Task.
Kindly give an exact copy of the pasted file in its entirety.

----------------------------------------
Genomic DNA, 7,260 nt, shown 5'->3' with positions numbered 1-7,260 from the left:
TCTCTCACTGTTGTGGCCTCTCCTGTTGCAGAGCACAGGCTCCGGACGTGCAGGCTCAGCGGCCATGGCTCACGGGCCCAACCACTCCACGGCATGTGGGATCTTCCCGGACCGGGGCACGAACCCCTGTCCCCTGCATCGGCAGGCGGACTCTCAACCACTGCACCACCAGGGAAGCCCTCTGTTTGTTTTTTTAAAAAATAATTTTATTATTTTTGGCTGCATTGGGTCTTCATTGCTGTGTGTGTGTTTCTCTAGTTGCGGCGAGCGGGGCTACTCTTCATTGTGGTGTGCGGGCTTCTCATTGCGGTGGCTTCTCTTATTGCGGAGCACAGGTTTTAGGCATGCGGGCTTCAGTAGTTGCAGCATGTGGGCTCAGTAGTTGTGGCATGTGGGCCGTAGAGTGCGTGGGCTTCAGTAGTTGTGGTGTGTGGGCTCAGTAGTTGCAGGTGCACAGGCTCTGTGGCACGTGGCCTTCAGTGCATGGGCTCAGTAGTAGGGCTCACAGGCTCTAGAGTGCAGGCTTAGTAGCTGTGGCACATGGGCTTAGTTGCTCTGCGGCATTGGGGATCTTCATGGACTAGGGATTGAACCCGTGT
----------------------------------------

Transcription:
Genomic DNA, 7,260 nt, shown 5'->3' with positions numbered 1-7,260 from the left:
TCTCTCACTGTTGTGGCCTCTCCTGTTGCAGAGCACAGGCTCCGGACGTGCAGGCTCAGCGGCCATGGCTCACGGGCCCAACCACTCCACGGCATGTGGGATCTTCCCGGACCGGGGCACGAACCCCTGTCCCCTGCATCGGCAGGCGGACTCTCAACCACTGCACCACCAGGGAAGCCCTCTGTTTGTTTTTTTAAAAAATAATTTTATTATTTTTGGCTGCATTGGGTCTTCATTGCTGTGTGTGTGTTTCTCTAGTTGCGGCGAGCGGGGCTACTCTTCATTGTGGTGTGCGGGCTTCTCATTGCGGTGGCTTCTCTTATTGCGGAGCACAGGTTTTAGGCATGCGGGCTTCAGTAGTTGCAGCATGTGGGCTCAGTAGTTGTGGCATGTGGGCCGTAGAGTGCGTGGGCTTCAGTAGTTGTGGTGTGTGGGCTCAGTAGTTGCAGGTGCACAGGCTCTGTGGCACGTGGCCTTCAGTGCATGGGCTCAGTAGTAGGGCTCACAGGCTCTAGAGTGCAGGCTTAGTAGCTGTGGCACATGGGCTTAGTTGCTCTGCGGCATTGGGGATCTTCATGGACTAGGGATTGAACCCGTGT